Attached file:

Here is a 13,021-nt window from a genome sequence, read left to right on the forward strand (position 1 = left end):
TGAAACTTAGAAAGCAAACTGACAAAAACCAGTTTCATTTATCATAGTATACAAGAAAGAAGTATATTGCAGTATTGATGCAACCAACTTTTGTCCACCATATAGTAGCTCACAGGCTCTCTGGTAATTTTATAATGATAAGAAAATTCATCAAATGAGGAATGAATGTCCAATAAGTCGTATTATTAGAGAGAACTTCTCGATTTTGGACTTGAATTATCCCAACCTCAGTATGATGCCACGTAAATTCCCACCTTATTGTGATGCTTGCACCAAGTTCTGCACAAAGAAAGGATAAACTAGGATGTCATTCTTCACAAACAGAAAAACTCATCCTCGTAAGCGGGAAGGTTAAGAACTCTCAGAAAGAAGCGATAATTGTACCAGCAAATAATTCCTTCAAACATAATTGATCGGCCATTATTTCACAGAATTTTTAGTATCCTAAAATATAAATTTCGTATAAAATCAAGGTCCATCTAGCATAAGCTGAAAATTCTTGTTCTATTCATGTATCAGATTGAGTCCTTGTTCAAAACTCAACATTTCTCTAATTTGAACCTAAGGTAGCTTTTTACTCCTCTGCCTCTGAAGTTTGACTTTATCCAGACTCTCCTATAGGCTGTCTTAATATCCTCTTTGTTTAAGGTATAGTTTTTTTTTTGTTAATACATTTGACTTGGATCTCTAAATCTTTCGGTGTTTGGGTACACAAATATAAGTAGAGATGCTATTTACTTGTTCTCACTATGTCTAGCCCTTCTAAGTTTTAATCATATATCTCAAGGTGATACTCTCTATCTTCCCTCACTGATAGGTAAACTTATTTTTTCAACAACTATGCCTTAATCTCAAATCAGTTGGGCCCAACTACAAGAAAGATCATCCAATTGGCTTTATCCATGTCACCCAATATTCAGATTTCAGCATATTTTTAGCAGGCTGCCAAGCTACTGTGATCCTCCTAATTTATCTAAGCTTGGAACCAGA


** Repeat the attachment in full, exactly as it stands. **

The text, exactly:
Here is a 13,021-nt window from a genome sequence, read left to right on the forward strand (position 1 = left end):
TGAAACTTAGAAAGCAAACTGACAAAAACCAGTTTCATTTATCATAGTATACAAGAAAGAAGTATATTGCAGTATTGATGCAACCAACTTTTGTCCACCATATAGTAGCTCACAGGCTCTCTGGTAATTTTATAATGATAAGAAAATTCATCAAATGAGGAATGAATGTCCAATAAGTCGTATTATTAGAGAGAACTTCTCGATTTTGGACTTGAATTATCCCAACCTCAGTATGATGCCACGTAAATTCCCACCTTATTGTGATGCTTGCACCAAGTTCTGCACAAAGAAAGGATAAACTAGGATGTCATTCTTCACAAACAGAAAAACTCATCCTCGTAAGCGGGAAGGTTAAGAACTCTCAGAAAGAAGCGATAATTGTACCAGCAAATAATTCCTTCAAACATAATTGATCGGCCATTATTTCACAGAATTTTTAGTATCCTAAAATATAAATTTCGTATAAAATCAAGGTCCATCTAGCATAAGCTGAAAATTCTTGTTCTATTCATGTATCAGATTGAGTCCTTGTTCAAAACTCAACATTTCTCTAATTTGAACCTAAGGTAGCTTTTTACTCCTCTGCCTCTGAAGTTTGACTTTATCCAGACTCTCCTATAGGCTGTCTTAATATCCTCTTTGTTTAAGGTATAGTTTTTTTTTTGTTAATACATTTGACTTGGATCTCTAAATCTTTCGGTGTTTGGGTACACAAATATAAGTAGAGATGCTATTTACTTGTTCTCACTATGTCTAGCCCTTCTAAGTTTTAATCATATATCTCAAGGTGATACTCTCTATCTTCCCTCACTGATAGGTAAACTTATTTTTTCAACAACTATGCCTTAATCTCAAATCAGTTGGGCCCAACTACAAGAAAGATCATCCAATTGGCTTTATCCATGTCACCCAATATTCAGATTTCAGCATATTTTTAGCAGGCTGCCAAGCTACTGTGATCCTCCTAATTTATCTAAGCTTGGAACCAGA